After years of the Wilsonville City Council designating liaisons to various City boards, commissions, committees and task forces, the council reevaluated the need for the system at a councilor training session in February.
The council ultimately decided to scrap the practice in favor of more streamlined, need-to-know basis reports.
Historically, the purpose of liaisons has been to create and maintain a direct line of communication between City boards, commissions, committees and task forces and the city council. The goal was to promote cross-pollination of ideas from the advising groups to the decision-making council, according to the City of Wilsonville Council Protocol Manual.
According to City Manager Bryan Cosgrove, the decision to abandon liaising resulted from councilors already having a myriad of council commitments, Metro meetings and other regional meetings without City liaising on top. Cosgrove also said there was some concern surrounding councilors attending Development Review Board meetings since some project applications come before the city council for later review and approval or rejection.
The new system will have City groups participate in an annual retreat with the council to touch base. Groups will also provide the council with written updates at council work sessions, supplemented by regular updates on group activities by the city manager and staff. The council will also provide written feedback and updates on council activities to the groups periodically.
Reactions from City groups have been mixed thus far.
Planning Commission Chair Jerry Greenfield said that he and the Planning Commission are pleased with the new report-based system and believe that the new method will be more thorough and likely better than the previous.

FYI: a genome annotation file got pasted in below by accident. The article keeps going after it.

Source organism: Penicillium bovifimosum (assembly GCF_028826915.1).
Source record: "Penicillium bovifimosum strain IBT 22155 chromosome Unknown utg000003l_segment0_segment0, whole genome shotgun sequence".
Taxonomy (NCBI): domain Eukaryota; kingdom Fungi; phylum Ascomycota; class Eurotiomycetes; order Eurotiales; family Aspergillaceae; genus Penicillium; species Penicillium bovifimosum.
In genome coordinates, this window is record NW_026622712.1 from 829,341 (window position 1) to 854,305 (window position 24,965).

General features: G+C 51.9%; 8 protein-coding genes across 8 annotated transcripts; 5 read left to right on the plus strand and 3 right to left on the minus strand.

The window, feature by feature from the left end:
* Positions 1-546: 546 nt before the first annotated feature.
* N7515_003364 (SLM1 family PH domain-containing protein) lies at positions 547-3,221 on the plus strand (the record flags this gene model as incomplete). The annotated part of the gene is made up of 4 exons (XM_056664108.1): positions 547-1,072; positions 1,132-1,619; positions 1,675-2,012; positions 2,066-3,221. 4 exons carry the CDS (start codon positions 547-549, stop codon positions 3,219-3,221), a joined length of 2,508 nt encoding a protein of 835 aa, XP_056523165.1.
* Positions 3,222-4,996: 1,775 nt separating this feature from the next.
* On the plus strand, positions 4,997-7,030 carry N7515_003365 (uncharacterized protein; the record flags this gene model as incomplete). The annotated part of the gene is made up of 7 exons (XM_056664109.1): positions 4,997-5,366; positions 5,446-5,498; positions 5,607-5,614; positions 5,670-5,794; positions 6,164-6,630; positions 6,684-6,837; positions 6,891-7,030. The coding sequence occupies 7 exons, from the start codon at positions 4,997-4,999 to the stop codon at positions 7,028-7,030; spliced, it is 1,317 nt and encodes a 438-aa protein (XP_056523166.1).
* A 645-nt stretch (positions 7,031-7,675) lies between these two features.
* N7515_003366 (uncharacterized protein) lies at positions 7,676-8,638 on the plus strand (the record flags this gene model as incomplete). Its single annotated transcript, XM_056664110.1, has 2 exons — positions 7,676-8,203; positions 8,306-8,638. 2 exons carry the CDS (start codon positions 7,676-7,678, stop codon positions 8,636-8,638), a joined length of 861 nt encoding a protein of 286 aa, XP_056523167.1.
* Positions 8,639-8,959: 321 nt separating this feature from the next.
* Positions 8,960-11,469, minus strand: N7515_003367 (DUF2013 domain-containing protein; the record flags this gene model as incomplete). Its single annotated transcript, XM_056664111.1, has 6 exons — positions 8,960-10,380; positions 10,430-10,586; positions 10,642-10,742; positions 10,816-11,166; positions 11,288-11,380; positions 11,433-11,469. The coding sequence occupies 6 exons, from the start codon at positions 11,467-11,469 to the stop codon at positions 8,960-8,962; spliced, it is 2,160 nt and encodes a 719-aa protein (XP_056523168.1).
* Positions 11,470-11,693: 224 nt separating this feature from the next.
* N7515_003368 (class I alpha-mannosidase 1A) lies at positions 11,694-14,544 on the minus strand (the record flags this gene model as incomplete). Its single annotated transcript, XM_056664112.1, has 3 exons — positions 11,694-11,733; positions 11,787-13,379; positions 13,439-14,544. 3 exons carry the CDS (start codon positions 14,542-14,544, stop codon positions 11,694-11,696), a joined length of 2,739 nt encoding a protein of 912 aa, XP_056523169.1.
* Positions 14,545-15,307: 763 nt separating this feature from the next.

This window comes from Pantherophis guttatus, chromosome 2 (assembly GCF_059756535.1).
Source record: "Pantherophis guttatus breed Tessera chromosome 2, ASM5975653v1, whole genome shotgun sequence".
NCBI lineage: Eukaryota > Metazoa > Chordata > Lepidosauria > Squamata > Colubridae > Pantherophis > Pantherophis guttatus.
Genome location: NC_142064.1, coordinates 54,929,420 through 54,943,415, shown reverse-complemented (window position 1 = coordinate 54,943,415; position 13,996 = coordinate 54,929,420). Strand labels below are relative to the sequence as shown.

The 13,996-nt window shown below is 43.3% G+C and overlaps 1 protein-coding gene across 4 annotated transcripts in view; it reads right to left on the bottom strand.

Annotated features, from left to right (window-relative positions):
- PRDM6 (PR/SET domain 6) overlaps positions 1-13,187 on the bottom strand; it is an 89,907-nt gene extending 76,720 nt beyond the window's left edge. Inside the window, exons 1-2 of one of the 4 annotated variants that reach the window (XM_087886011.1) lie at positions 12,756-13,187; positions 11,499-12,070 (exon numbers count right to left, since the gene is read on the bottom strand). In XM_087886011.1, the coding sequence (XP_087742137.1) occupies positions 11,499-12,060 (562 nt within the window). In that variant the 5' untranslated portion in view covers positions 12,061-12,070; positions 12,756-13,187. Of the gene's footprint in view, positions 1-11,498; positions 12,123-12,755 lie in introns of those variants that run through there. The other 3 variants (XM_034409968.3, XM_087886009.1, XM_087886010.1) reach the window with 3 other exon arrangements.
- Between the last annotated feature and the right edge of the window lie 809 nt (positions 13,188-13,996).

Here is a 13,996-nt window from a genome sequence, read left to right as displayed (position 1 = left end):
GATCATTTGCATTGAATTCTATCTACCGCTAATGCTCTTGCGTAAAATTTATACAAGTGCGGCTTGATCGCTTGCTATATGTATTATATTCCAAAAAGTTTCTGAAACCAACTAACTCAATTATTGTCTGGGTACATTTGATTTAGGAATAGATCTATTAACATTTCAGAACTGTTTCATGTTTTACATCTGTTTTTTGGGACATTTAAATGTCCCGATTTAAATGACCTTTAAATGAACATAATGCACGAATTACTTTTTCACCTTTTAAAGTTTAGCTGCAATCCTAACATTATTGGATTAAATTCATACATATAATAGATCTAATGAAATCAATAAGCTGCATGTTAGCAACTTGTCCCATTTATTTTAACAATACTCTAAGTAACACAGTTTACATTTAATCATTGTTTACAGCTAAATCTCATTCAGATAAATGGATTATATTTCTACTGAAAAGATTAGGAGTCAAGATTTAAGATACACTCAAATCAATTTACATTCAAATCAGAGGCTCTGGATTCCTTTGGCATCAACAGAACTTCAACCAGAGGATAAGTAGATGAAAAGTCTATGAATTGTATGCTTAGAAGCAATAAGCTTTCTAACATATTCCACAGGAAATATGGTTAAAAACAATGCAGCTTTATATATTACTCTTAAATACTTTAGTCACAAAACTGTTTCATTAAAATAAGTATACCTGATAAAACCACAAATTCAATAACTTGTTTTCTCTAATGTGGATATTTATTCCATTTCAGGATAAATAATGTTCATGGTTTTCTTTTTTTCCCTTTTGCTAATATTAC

"We hadn't been getting a comparable written report as part of our monthly meeting packets and now we will and we think that this is a good step forward," Greenfield said. "We liked it very much and we thought that the report (from council) was very complete, concise and very useful. We give our full-hearted support for it."
Wilsonville Public Library Board Chair Megan Chrisman said that the board has not yet decided to take a position on the issue, but that she and several members expressed concern at the February library board meeting when the decision was announced to them.
"Personally, I am disappointed in this policy decision," Chrisman said in an email interview. "The line of communication by having an active and engaged council liaison is critical for sharing key and timely messages about policy between the city and boards and commissions that review policy for services provided to our citizens. By shutting down this forum for communication, the City is greatly impeding access to information that could be key to making important policy decisions."
Chrisman went on to say that she hopes that the council's decision doesn't cause councilors to distance themselves from their previous liaison tasks and the groups that they worked with.
"That being said, the Library Board has benefitted greatly from having a strong line of communication with Councilor Stevens," Chrisman said. "She has been an asset, and I believe she has been able to provide City-wide context for policy discussions at our board meetings."
Since the decision to end liaising, Councilor Stevens has continued to attend the library board meetings.